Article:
Before Heather there was Emily, and instead of two mommies she had Lots of Mommies. Published by Lollipop Power, Inc. in 1983, Lots of Mommies is boldly written by Jane Severance, author of When Megan Went Away (1979). Severance’s work is a critical part of LGBTQ history that provides a look into lesbian family formations decades before Modern Family delivered sanitized images of same-sex parents to a mainstream audience. Continue reading
Benny Doesn’t Like to Be Hugged (2017), written by the brilliant and prolific Zetta Elliott and richly illustrated by Purple Wong, is a sweet and accessible story about the relationship between a boy with autism spectrum disorder (ASD) and his sister. At the end of the book, Elliott provides a detailed note about her investment in creating inclusive children’s books. She discusses wanting to write a book about autism with a Black male protagonist because society takes such a punitive stance on Black boys. The beautiful brown-skinned children Wong illustrates, as well as the diverse cast of characters both children interact with throughout the story, are wonderfully inclusive of different abilities, religions, and races. Benny Doesn’t Like to Be Hugged is a much needed text that celebrates difference and subtly shatters stereotypes while introducing a young autistic boy to readers through the eyes of his loyal and loving sister. Continue reading
If I only had two adjectives to describe The Doctor with an Eye for Eyes, written by Julia Finley Mosca and illustrated by Daniel Rieley, I would, without hesitation, choose witty and bold. The book’s cover features disembodied eyeballs floating on a purplish background as well as a woman with brown skin and long dark hair holding an ophthalmoscope. It’s a wonderful introduction to a picture book that is a little silly, a little serious, and brilliantly engaging. The book is one of a small handful in Innovation Press’s Amazing Scientists Series, which provides socially relevant biographies of scientists who have overcome structural inequality to become experts in their fields. All the books in the series are written by Mosca and illustrated by Rieley providing a sense of aesthetic and lyrical coherence to the collection. Continue reading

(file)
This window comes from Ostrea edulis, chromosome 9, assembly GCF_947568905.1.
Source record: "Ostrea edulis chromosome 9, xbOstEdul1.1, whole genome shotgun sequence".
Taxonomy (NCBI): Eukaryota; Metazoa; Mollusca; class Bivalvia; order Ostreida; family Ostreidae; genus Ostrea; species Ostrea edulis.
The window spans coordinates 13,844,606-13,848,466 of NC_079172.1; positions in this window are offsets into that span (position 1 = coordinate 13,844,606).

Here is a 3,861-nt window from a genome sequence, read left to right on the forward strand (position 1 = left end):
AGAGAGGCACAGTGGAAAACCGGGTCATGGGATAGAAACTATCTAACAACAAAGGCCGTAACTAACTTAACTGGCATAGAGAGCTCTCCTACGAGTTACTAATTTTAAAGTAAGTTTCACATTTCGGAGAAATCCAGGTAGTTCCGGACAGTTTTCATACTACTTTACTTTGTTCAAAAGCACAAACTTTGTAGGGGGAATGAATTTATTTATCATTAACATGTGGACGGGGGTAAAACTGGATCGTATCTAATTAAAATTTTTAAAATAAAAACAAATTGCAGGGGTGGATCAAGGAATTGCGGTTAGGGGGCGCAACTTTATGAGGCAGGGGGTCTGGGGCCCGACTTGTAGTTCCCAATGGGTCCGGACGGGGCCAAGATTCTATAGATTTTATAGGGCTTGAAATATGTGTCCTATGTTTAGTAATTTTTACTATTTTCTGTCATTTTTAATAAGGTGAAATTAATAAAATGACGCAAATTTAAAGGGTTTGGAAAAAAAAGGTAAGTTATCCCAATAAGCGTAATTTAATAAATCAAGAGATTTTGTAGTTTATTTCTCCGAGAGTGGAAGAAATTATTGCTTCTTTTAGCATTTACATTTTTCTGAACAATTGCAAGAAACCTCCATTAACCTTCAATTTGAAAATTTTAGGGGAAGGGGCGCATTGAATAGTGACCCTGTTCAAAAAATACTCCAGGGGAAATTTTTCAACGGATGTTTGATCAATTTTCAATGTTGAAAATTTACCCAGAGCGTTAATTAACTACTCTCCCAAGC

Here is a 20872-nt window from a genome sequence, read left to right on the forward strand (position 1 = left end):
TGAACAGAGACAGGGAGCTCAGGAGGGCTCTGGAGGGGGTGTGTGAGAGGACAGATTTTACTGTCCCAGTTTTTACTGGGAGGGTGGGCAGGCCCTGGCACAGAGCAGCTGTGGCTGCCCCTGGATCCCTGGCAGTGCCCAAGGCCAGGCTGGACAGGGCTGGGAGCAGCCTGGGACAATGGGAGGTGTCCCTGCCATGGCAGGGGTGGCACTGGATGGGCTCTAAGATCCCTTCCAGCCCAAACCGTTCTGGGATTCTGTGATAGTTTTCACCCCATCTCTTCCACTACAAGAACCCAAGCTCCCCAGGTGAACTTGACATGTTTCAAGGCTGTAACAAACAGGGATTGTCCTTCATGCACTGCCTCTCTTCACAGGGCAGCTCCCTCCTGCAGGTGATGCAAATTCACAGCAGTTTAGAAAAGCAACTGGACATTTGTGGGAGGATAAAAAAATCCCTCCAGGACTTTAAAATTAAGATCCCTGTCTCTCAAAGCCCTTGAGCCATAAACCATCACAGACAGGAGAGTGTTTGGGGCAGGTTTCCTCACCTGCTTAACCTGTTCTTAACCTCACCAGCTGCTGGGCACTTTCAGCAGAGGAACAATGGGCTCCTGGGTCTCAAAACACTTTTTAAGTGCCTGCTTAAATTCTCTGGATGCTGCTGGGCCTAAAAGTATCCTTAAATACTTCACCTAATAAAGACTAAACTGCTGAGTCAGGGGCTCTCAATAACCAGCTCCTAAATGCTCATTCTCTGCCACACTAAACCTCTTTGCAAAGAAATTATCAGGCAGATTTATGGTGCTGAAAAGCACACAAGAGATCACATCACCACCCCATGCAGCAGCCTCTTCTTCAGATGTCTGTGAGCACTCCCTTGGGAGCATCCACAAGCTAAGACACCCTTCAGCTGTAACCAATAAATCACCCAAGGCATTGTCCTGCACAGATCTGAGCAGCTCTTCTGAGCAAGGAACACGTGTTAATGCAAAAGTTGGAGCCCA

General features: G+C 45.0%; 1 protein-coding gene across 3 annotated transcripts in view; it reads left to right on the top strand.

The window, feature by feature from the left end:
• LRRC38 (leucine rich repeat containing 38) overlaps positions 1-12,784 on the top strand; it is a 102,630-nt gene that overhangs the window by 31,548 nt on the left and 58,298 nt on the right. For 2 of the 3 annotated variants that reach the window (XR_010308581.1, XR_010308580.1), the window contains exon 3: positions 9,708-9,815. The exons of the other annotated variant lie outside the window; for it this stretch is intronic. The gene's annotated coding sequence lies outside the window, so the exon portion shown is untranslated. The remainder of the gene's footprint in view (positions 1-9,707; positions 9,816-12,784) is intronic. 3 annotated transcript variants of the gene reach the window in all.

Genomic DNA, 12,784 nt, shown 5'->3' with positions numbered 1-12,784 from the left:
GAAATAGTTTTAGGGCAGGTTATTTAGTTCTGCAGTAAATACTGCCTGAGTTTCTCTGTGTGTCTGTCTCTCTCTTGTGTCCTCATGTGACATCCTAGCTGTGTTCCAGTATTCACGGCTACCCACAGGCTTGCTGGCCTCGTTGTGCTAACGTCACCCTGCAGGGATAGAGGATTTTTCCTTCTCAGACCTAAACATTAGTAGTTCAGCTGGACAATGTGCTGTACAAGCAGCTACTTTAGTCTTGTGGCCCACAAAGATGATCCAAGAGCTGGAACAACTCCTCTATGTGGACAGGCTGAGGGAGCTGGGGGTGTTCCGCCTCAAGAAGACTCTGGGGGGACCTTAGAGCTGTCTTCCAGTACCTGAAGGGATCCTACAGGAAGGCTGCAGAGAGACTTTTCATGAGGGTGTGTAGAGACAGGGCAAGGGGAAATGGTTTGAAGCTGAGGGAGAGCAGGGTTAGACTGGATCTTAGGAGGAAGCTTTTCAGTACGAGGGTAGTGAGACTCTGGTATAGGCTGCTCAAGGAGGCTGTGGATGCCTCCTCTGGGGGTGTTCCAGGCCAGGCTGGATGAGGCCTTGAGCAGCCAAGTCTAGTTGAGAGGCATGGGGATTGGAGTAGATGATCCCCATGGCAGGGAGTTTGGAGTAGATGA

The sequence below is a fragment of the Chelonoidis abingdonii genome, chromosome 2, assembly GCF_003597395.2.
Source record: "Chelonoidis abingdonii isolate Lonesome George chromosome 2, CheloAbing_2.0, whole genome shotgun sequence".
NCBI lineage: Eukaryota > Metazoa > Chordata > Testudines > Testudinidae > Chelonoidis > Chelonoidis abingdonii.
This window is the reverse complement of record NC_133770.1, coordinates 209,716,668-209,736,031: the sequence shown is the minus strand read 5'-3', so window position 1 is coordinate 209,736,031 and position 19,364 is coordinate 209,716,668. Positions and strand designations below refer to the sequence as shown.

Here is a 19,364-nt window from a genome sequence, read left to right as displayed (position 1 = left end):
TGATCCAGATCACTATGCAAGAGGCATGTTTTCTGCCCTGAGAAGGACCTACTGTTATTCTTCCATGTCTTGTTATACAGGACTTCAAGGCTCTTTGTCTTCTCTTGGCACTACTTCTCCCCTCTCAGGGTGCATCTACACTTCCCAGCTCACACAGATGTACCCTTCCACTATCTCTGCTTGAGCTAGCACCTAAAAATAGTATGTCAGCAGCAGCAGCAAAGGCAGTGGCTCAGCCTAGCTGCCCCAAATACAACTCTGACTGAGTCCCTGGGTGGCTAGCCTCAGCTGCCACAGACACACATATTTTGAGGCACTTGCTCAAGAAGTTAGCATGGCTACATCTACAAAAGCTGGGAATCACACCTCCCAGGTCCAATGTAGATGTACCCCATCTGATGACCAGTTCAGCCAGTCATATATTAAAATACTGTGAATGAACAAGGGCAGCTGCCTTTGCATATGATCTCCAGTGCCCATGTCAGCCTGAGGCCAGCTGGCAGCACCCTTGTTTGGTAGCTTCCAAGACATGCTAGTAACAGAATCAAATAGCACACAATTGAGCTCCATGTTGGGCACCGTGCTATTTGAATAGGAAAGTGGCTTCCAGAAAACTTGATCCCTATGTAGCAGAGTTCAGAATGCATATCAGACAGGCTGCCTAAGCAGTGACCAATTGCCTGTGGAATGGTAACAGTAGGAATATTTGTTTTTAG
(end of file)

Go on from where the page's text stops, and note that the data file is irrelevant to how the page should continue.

Jen Wojtowicz’s thin square-shaped comic Bunny Girl feels like home and reads like a broken heart doing the hard work of healing. On the cover, a sweet little bunny with brown fur holds a red balloon as a single tear drops from her eye. The dedication on the inside of the cover reads: “For My Husband and Our Children.” The story that unfolds is deeply personal and its creation was clearly a labor of love. A note on the inside back cover explains that the comic is “about love transcending death and our continued relationship with those we love who are in spirit.” Bunny Girl explores grief from a child’s perspective, that of Wojtowicz’s eldest daughter who lost her little sister, and it does this work beautifully.
I’ve been researching LGBTQ children’s literature for the past two years and my article, For the Little Queers: Imagining Queerness in “New” Queer Children’s Literature, is now available in the Journal of Homosexuality.
I love the cozy, whimsical, slightly melancholy, illustrations in The Boy Who Grew Flowers (2005), which is cleverly written by Jen Wojtowicz and beautifully illustrated by Steve Adams. The cover depicts a pinkish boy with blushing cheeks, flowers in one hand, green shoes in the other. This is a love story about two children who are equally kind and, as we learn at the book’s end, share one of the same differences, which makes them perfectly normal to each other, and perfect for each other.